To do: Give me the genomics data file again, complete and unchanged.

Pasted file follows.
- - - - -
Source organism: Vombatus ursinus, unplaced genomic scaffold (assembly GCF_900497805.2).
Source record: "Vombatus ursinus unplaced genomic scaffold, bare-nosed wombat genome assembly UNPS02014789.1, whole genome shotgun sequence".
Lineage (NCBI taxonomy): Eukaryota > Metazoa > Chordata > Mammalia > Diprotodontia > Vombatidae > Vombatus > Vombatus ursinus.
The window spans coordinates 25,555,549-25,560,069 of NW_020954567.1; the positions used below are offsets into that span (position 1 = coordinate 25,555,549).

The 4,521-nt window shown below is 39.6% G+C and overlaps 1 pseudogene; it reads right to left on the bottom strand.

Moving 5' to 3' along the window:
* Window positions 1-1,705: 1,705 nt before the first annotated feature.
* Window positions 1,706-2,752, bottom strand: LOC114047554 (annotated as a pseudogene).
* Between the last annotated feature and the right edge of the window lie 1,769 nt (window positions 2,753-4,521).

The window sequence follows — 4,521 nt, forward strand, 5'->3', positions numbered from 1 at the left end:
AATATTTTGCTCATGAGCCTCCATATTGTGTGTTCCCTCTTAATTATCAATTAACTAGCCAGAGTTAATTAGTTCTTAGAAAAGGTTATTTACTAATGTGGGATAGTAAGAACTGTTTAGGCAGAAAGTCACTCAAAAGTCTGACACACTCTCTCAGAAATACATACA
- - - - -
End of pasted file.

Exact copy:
Source organism: Vombatus ursinus, unplaced genomic scaffold (assembly GCF_900497805.2).
Source record: "Vombatus ursinus unplaced genomic scaffold, bare-nosed wombat genome assembly UNPS02014789.1, whole genome shotgun sequence".
Lineage (NCBI taxonomy): Eukaryota > Metazoa > Chordata > Mammalia > Diprotodontia > Vombatidae > Vombatus > Vombatus ursinus.
The window spans coordinates 25,555,549-25,560,069 of NW_020954567.1; the positions used below are offsets into that span (position 1 = coordinate 25,555,549).

The 4,521-nt window shown below is 39.6% G+C and overlaps 1 pseudogene; it reads right to left on the bottom strand.

Moving 5' to 3' along the window:
* Window positions 1-1,705: 1,705 nt before the first annotated feature.
* Window positions 1,706-2,752, bottom strand: LOC114047554 (annotated as a pseudogene).
* Between the last annotated feature and the right edge of the window lie 1,769 nt (window positions 2,753-4,521).

The window sequence follows — 4,521 nt, forward strand, 5'->3', positions numbered from 1 at the left end:
AATATTTTGCTCATGAGCCTCCATATTGTGTGTTCCCTCTTAATTATCAATTAACTAGCCAGAGTTAATTAGTTCTTAGAAAAGGTTATTTACTAATGTGGGATAGTAAGAACTGTTTAGGCAGAAAGTCACTCAAAAGTCTGACACACTCTCTCAGAAATACATACA